Over the years, Twitter has become the unfortunate example of what happens on the internet when you govern your territory like the Wild West. On Twitter, the least civil parts of society not only persist, but flourish. There, even unassuming punctuation marks are just waiting to evolve into viral racial epithets.
But a set of new features may go a long way toward fighting the network's ever-evolving abuse. On Tuesday, the company officially unveiled a new set of tools that will allow users to mute specific words and phases from appearing in notifications, as well as entire conversations. Eventually the feature will expand beyond just notifications, meaning users won't see certain tweets at all if they don't want to.
"The forms that abuse can take can vary tremendously," said Del Harvey, Twitter's VP of Trust and Safety. "Sometimes exactly the same phrase can be abusive between two people and not abusive between two others. There’s all these layers of meaning and intent. Plus there’s your own sensitivities."
This new muting feature is similar to one Instagram released earlier this year. It is an excellent strategy that approaches thoughtfully the balance of safety and freedom of expression. Allowing users to decide for themselves what kind of commentary is taking it too far ensures that when one user expresses a view that may be hurtful to another, other users don't have to suffer the effects. Twitter gets to avoid making strict, blanket rules for what kind of speech is acceptable and allows for its internet harassment targeting strategies to adapt at the speed of internet trolls.
The company seems to be trending toward a strategy that allows individual users to set more and more rules for themselves. In August, Twitter introduced a quality filter, along with a setting to allow users to limit who they receive notifications from.
Over the past two years, Twitter has taken many steps to curb harassment: It has banned revenge porn, issued new anti-harassment rules, established a trust and safety council, and de-verified high-profile users that it considers abusive. But those efforts seem to have not worked very well. Of 1,600 Twitter accounts that have sent out thousands of anti-Semitic tweets targeted at journalists over the past year, Twitter suspended just 21% of them, according to a recent Anti-Defamation League report. Frequently, users report that even threats of death and rape—clear violations of Twitter's policies—are met with inaction.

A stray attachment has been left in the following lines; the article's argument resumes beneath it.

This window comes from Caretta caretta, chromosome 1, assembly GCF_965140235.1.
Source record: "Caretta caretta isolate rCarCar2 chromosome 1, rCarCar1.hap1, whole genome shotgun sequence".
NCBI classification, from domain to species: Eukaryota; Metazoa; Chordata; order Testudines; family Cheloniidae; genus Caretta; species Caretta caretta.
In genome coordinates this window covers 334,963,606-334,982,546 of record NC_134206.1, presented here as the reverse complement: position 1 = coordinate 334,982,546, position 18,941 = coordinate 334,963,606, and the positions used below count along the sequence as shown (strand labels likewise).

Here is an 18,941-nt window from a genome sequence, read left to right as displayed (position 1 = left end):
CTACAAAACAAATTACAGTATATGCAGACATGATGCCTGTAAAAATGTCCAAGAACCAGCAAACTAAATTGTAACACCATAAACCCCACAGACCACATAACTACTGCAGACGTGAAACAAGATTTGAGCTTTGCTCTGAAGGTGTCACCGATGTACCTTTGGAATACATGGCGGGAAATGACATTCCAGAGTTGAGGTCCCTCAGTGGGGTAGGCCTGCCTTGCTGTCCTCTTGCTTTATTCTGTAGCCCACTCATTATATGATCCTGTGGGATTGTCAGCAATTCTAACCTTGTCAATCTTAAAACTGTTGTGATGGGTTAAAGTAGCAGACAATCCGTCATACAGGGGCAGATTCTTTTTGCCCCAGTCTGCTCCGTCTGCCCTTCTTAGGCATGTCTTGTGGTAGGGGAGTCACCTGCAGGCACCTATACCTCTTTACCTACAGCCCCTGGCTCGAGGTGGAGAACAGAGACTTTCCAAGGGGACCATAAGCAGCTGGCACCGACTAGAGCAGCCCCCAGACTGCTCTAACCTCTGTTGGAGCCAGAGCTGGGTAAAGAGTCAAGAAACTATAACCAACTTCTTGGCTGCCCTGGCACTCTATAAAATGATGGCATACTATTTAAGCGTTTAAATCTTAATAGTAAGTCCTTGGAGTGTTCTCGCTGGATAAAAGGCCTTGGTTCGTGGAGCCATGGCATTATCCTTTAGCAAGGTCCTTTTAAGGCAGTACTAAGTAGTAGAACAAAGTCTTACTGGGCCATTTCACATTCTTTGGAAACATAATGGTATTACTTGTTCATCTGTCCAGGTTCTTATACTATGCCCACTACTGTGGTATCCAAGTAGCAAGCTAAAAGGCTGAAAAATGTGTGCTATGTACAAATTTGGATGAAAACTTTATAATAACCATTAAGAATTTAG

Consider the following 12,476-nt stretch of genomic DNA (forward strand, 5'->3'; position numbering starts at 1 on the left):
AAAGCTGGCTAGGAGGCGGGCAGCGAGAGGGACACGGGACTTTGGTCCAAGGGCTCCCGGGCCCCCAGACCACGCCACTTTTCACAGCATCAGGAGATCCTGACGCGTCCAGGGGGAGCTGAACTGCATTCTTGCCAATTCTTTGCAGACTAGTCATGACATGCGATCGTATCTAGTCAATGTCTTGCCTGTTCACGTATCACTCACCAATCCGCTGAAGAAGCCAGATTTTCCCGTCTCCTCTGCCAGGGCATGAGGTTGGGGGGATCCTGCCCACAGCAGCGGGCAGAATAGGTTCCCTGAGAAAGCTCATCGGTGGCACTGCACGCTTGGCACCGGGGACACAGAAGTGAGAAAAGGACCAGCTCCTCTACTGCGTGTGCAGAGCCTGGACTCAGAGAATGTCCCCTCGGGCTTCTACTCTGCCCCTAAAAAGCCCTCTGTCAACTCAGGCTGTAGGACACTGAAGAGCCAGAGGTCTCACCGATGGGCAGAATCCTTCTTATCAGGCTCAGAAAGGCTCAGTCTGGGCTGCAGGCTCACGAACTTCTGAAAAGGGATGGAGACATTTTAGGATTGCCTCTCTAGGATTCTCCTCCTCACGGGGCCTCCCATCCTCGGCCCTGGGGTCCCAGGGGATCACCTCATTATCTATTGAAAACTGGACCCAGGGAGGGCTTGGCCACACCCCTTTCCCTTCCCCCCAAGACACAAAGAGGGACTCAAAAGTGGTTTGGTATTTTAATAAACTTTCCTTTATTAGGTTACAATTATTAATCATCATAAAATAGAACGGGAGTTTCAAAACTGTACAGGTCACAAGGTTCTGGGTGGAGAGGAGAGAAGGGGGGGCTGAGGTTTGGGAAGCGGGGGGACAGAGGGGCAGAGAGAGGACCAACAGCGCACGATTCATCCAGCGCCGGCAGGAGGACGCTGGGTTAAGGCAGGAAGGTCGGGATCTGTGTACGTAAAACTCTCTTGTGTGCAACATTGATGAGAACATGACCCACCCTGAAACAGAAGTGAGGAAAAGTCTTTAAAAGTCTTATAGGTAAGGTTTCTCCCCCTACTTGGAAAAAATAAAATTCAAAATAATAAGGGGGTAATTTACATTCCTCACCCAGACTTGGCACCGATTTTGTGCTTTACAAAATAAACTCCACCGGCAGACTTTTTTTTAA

"You know when you see that tweet going around that says 'Really Twitter, this wasn't a violation of your rules?' with a screenshot of a tweet?," said Harvey. "Usually we look and say, 'Yep, that’s definitely a violation of our rules.' All of that doesn't really do us any good, if we’re not catching the conduct that’s actually abusive."
The company also hopes to bolster the ability of its own moderators to respond appropriately to troublesome content. So Twitter has created a new option to report hateful conduct, as well as undertaking a retraining of its staff to help those reviewing flagged content to understand historical and cultural context.
Forthcoming, Harvey said, are tools that will allow Twitter to more easily identify repeat offenders and those trying to get around suspensions through strategies such as creating duplicate accounts.
The big realization here, Harvey told me, is that empowering the user may go the farthest in curbing abuse, something Twitter's critics have long argued for.
"It is unrealistic that we will be able to predict everything people will consider harassing, every way that they will want their experience to be," Harvey told me. "The more we can put tools in the hands of users to manage their own experience, the better."
The necessary tradeoff is that such strategies risk turning Twitter into even more of a self-censored bubble.
But when I asked Harvey about how free speech advocates might respond to their new muting tools, she dismissed the concerns.
"Frankly one of the things I’ve come to realize over the years is I am probably striking the right balance if no one is happy with me," she said.
On Nov. 15, we’re discussing strategies like this that actually might help make the internet a nicer place at the Real Future Fair in Oakland.